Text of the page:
March 1997 - NANPA institutes a Fax-on-Demand system through which members and others may request a variety of printed materials to be sent to them via automated fax ordering.

April 1997 - The Board of Directors adopts Legislative Advocacy Guidelines. Expanding programs, benefits and services create a need for NANPA's first dues increase. The Board forms an Exhibitors' Council to provide advice and counsel on Summit Trade Shows. Sponsorship/partnering guidelines for developing activities with other organizations and associations are approved by the Board. Exploration of partnerships with governmental and private agencies begins.

April 12, 1997 - A successful Florida Nature Photography Forum, sponsored by NANPA, attracts more than 90 attendees to Naples, Florida.

May 1997 - The Environment Committee issues three informational pamphlets on photography and the environment.

July 1997 - A new corporate membership category, called Friends of NANPA, is established to provide more opportunity for individuals and smaller businesses to support the association. NANPA forms an Advisory Council to assist in making prudent plans and decisions. First members of the Council are:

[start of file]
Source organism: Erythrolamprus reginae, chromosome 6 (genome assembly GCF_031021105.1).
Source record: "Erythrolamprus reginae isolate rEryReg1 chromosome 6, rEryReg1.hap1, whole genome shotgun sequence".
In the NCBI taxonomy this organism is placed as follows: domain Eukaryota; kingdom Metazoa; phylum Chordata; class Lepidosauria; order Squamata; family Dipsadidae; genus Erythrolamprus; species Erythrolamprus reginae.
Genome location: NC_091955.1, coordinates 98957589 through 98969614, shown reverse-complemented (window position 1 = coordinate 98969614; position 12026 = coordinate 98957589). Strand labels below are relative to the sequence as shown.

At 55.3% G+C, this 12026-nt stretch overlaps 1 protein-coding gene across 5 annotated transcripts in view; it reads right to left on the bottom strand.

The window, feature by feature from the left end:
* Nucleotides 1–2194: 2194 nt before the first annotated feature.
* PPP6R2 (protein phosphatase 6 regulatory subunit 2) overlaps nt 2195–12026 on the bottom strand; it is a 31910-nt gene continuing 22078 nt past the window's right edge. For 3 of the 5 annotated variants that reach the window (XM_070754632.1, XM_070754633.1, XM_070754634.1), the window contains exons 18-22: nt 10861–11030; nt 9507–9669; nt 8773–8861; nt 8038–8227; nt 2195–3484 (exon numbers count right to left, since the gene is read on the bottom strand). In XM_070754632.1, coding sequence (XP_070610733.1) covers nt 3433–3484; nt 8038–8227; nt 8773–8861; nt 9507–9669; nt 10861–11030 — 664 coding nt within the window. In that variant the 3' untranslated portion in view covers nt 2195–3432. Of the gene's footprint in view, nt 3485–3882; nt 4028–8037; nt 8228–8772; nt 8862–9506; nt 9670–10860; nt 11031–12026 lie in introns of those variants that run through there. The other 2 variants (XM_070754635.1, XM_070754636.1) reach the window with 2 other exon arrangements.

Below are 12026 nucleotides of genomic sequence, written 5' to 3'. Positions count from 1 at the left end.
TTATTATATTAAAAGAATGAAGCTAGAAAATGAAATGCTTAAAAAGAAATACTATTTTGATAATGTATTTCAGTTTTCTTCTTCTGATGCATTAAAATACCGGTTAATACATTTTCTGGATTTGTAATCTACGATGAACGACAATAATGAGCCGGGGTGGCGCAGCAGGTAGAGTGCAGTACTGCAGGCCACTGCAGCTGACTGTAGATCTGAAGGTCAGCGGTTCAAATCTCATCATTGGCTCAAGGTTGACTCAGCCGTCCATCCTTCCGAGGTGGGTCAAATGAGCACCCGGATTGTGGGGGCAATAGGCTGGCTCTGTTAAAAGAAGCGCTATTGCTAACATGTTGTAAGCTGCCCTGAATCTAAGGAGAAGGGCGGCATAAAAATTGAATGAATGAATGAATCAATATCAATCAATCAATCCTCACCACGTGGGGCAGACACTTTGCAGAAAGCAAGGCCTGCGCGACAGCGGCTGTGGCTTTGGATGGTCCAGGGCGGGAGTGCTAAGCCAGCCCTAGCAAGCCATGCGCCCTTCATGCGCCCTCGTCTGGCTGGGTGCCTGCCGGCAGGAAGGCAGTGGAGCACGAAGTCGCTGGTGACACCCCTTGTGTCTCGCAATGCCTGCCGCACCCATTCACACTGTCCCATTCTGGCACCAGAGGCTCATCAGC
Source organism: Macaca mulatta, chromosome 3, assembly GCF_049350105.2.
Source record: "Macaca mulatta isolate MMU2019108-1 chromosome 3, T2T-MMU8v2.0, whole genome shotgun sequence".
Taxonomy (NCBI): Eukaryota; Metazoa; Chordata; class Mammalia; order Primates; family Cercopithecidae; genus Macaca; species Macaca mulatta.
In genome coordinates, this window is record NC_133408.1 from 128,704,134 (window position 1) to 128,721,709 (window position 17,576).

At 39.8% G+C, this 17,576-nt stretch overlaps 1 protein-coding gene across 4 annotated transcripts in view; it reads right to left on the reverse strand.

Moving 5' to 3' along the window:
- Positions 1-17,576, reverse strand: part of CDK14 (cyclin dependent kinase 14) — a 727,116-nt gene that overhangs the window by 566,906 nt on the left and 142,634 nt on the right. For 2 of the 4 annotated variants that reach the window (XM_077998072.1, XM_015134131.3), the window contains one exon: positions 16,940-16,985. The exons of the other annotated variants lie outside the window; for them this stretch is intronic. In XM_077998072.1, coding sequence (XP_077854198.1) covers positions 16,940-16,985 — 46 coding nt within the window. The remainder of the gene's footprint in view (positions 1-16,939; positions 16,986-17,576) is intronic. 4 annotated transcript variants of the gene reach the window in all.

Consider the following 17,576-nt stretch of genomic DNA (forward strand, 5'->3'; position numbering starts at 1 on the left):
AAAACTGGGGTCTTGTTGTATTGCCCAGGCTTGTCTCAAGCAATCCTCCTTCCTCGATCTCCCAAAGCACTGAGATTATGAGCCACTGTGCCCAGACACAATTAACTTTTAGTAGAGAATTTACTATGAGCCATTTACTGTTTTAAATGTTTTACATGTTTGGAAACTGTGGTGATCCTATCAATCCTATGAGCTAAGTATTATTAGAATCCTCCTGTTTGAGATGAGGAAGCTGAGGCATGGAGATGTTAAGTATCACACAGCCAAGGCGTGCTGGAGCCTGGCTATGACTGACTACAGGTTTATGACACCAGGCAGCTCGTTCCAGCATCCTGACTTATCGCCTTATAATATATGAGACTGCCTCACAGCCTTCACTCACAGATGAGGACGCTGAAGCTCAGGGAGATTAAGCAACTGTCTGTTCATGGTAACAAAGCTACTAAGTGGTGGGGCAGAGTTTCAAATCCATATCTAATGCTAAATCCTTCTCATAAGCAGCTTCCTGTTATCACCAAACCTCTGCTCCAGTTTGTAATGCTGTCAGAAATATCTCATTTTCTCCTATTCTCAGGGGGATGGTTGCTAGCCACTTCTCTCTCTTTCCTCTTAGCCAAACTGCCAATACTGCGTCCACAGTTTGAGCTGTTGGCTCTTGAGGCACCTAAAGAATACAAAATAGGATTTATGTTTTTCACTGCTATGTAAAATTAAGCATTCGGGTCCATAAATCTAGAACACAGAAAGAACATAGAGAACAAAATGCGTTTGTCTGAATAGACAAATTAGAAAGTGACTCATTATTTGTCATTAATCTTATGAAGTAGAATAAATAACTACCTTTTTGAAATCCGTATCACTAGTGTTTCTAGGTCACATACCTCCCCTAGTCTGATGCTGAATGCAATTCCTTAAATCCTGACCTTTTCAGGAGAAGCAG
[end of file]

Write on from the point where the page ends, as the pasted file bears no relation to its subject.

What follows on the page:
• Howard Baker, former U.S. Senator and nature photographer
  • James Berry, educator and director of the Roger Tory Peterson Institute
  • Frans Lanting, freelance wildlife and nature photographer and a NANPA founder
  • David Lyman, photography educator and founder and director of the Maine Photographic Workshops.

October 8, 1997 - NANPA signs Memorandum of Understanding (MOU) with the U.S. Fish & Wildlife Service, its first with any organization or agency, at a ceremony on Capitol Hill in Washington, D.C. MOU is the start of a number of projects to benefit nature photography in the national wildlife refuges.